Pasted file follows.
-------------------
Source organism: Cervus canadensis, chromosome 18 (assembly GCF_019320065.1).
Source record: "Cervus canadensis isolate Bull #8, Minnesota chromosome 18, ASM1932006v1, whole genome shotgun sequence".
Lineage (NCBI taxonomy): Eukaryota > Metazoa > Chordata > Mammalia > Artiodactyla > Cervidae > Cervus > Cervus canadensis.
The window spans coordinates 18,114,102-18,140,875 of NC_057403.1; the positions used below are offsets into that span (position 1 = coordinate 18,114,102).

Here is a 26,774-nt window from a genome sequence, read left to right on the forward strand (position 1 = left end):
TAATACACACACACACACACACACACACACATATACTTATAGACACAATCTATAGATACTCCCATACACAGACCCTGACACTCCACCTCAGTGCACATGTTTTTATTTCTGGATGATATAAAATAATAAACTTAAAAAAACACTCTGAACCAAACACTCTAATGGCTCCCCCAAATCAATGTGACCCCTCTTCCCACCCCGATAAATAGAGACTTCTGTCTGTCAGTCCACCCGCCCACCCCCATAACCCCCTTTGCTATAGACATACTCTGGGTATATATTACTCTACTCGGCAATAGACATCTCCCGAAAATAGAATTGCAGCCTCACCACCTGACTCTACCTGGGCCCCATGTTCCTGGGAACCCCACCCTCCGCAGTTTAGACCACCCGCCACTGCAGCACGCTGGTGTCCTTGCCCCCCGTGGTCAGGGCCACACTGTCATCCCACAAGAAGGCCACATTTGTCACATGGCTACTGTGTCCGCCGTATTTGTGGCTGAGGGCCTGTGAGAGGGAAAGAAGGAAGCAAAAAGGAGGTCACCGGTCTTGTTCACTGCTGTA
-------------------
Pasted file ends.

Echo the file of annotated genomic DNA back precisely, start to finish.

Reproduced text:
Source organism: Cervus canadensis, chromosome 18 (assembly GCF_019320065.1).
Source record: "Cervus canadensis isolate Bull #8, Minnesota chromosome 18, ASM1932006v1, whole genome shotgun sequence".
Lineage (NCBI taxonomy): Eukaryota > Metazoa > Chordata > Mammalia > Artiodactyla > Cervidae > Cervus > Cervus canadensis.
The window spans coordinates 18,114,102-18,140,875 of NC_057403.1; the positions used below are offsets into that span (position 1 = coordinate 18,114,102).

Here is a 26,774-nt window from a genome sequence, read left to right on the forward strand (position 1 = left end):
TAATACACACACACACACACACACACACACATATACTTATAGACACAATCTATAGATACTCCCATACACAGACCCTGACACTCCACCTCAGTGCACATGTTTTTATTTCTGGATGATATAAAATAATAAACTTAAAAAAACACTCTGAACCAAACACTCTAATGGCTCCCCCAAATCAATGTGACCCCTCTTCCCACCCCGATAAATAGAGACTTCTGTCTGTCAGTCCACCCGCCCACCCCCATAACCCCCTTTGCTATAGACATACTCTGGGTATATATTACTCTACTCGGCAATAGACATCTCCCGAAAATAGAATTGCAGCCTCACCACCTGACTCTACCTGGGCCCCATGTTCCTGGGAACCCCACCCTCCGCAGTTTAGACCACCCGCCACTGCAGCACGCTGGTGTCCTTGCCCCCCGTGGTCAGGGCCACACTGTCATCCCACAAGAAGGCCACATTTGTCACATGGCTACTGTGTCCGCCGTATTTGTGGCTGAGGGCCTGTGAGAGGGAAAGAAGGAAGCAAAAAGGAGGTCACCGGTCTTGTTCACTGCTGTA